Be Bored By Henry James on a Daily Basis for Like a Year

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Ben Cunningham of Taxing Tennessee sends along word of a great service: DailyLit, which breaks down famous novels (all in the public domain) and sends them to reader in short, daily email snippets.

So, for example, the two volumes of Henry James' The Portrait of a Lady are broken down into 264 emails, each delivered like a steaming pile of overly ornate syntax directly into your inbox. Note to pranksters: the service sends out a validation email, so don't think you can torment your enemies by signing them up for Flatland or War and Peace, to name two of the dozens of titles available.

Go here for titles and more info. And then get ready for the inevitable cell phone version that is surely being worked on right now.

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  1. Flatland is one of the great classics. You must have not been a math major.

  2. “Theory of the Leisure Class” sent to me in 187 parts for the next 38 weeks.

    This may be the best day of my life.

  3. fish, ya beat me to it. hey, abbotttttt…..

    anyhoo, it’s already available in toto online:

    http://www.geom.uiuc.edu/~banchoff/Flatland/

  4. I subscribed for Common Sense.

  5. I have to ask, what would you all sign your enemies up for, if it were possible? I’d send my first boss Moby Dick. Over and over and over.

  6. Sweet. “On the Decay of the Art of Lying”.

  7. This is pretty cool. I might actually be able to read a book at work now under the guise of checking my email.

    The only thing I would recommend is that there should be an option to get the next part of a text without having to wait whatever time increment you initially signed up for. I think I might lose interest (and probably forget the story) if I had to read a paragraph a day over the course of a year, much less a week.

    Of course, if I signed up, it would just be another mailing list for me to ignore. As of today, I have a few thousand word-a-day emails that I still need to open and read.

  8. Flatland is one of the great classics. You must have not been a math major.

    Flatland is pretty cool. It’s also pretty short. But you don’t have to be a math matjor. I was Information Science…which does have a lot of math but not as much as engineering and math do.

  9. Karen,

    Das Kapital.

  10. Smacky,

    On waiting for the next e-mail: they thought of that. You can a) ask for the first e-mail immediately when you sign up, and b) ask for the next e-mail to be sent immediately by clicking on a link at the bottom of the current e-mail.

    Re: Flatland. Agreed, I think it’s a very cool book and I wasn’t a math major. Err…well, actually, I *did* minor in math. 😉

  11. Color me unimpressed. I just got the first installment of Three Contributions to the Theory of Sex, and (in Outlook at any rate) it displays as one big glob of text; no paragraph breaks.

  12. http://www.geom.uiuc.edu/~banchoff/Flatland/

    Cool! I have “Flatterland” – I didn’t get very far into it but I still want to check out the original.

  13. Karen,

    Definitely Moby Dick, followed by Remembrance Of Things Past, and if that doesn’t kill him, Finnegans Wake.

  14. I was a math major, and I wasn’t all that taken with Flatland (although I still have a copy). You should try Lakatos’s Proofs and Refutations if you want something to chew on.

  15. the first installment of Three Contributions to the Theory of Sex, and (in Outlook at any rate) it displays as one big glob of text; no paragraph breaks.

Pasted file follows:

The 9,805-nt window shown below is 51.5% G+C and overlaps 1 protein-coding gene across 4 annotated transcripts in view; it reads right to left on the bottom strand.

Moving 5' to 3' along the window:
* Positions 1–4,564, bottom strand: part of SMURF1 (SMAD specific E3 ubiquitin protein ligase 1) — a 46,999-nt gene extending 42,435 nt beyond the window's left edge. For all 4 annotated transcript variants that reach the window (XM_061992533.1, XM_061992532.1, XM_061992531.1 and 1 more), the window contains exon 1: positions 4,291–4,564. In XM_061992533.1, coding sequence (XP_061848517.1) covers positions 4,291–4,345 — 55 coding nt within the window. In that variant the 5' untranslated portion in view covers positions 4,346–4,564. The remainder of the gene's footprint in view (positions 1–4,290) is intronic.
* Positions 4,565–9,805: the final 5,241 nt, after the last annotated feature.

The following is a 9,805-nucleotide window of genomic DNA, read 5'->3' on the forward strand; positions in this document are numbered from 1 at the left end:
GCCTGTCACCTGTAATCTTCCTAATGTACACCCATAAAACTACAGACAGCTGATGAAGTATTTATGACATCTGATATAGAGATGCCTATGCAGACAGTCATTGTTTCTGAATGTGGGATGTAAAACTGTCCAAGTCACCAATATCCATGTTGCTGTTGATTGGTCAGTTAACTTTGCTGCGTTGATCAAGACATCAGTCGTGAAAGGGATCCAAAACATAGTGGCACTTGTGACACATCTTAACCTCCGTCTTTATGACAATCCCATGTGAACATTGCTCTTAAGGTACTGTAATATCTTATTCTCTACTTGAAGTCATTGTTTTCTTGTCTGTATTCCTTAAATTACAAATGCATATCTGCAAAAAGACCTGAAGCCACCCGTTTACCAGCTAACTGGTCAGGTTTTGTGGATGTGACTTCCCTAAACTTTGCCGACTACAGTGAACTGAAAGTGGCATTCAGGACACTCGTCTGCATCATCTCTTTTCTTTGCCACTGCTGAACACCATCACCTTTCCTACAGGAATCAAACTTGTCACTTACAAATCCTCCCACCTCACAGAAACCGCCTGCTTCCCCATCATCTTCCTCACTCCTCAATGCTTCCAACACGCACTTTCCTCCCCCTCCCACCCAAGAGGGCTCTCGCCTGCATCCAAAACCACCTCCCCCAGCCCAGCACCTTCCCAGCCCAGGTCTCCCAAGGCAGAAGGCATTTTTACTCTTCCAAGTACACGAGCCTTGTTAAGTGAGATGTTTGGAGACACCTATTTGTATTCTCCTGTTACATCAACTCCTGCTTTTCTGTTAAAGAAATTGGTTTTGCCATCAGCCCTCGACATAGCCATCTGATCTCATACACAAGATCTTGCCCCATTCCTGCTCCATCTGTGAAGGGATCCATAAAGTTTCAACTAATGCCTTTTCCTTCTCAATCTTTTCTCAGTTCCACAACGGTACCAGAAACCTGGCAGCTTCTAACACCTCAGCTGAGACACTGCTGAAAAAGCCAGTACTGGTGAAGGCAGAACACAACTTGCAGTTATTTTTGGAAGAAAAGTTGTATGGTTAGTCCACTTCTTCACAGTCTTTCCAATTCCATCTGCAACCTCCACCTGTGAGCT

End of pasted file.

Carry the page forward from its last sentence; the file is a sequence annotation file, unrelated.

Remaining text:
No pix? Wouldn’t bother.

  16. Outlook is for sinners. I didn’t have it in for Outlook until I recently made the mistake of “upgrading” to Outlook 2003. Now my system is bogged down in Microsludge. At home, I’m a Thunderbird user, which works without much trouble.

    If the service really is to blame, that’s too bad. However, it may just be some cross-platform bugs that they need to work out, because I think only a complete idiot would bother e-mailing unformatted blocks of text.

  17. Flatland/

    Cool! I have “Flatterland” – I didn’t get very far into it but I still want to check out the original.

    That’s the one I signed up for! And I’ve already received my first e-mail:

    “You’re really quite handsome in your own way, but your intelligence tends to intimidate people — it’s a shame, really, that your genius does not get nearly the full recognition it deserves.”

    Oh wait — that was Flatteryland.

  18. DailyLit? Free.
    The Federalist Papers in my email every day? Priceless.

  19. The thoughtn of receiving James’ The Beast In THe Jungle at work is too depressing to comprehend.

    Anyway, I went with Beyond Good And Evil. I am the uberemployee!

  20. I have to ask, what would you all sign your enemies up for, if it were possible? I’d send my first boss Moby Dick. Over and over and over.

    Karen, it’s not on the list of available titles, but I would like to send Beowulf.

    Now, I understand that a few years ago a really good translation came out. But I want to send the version I had to read in high school. And again in college. Maybe I’d enjoy it now, but I remember the immortal words of Woody Allen: “Just don’t sign up for any course where they make you read Beowulf.

    I still remember a conversation I had with a guy in my HS sophomore homeroom class.

    BRIAN: What’s that book? Beowulf? Is it any good?

    STEVO: Actually, it kind of sucks.

    BRIAN: What’s it about?

    STEVO: It’s about this guy who fights monsters.

    BRIAN: Really? A guy who fights monsters? That sounds like it would be pretty cool, if it’s about a guy who fights monsters.

    STEVO: Well, they managed to make it suck.

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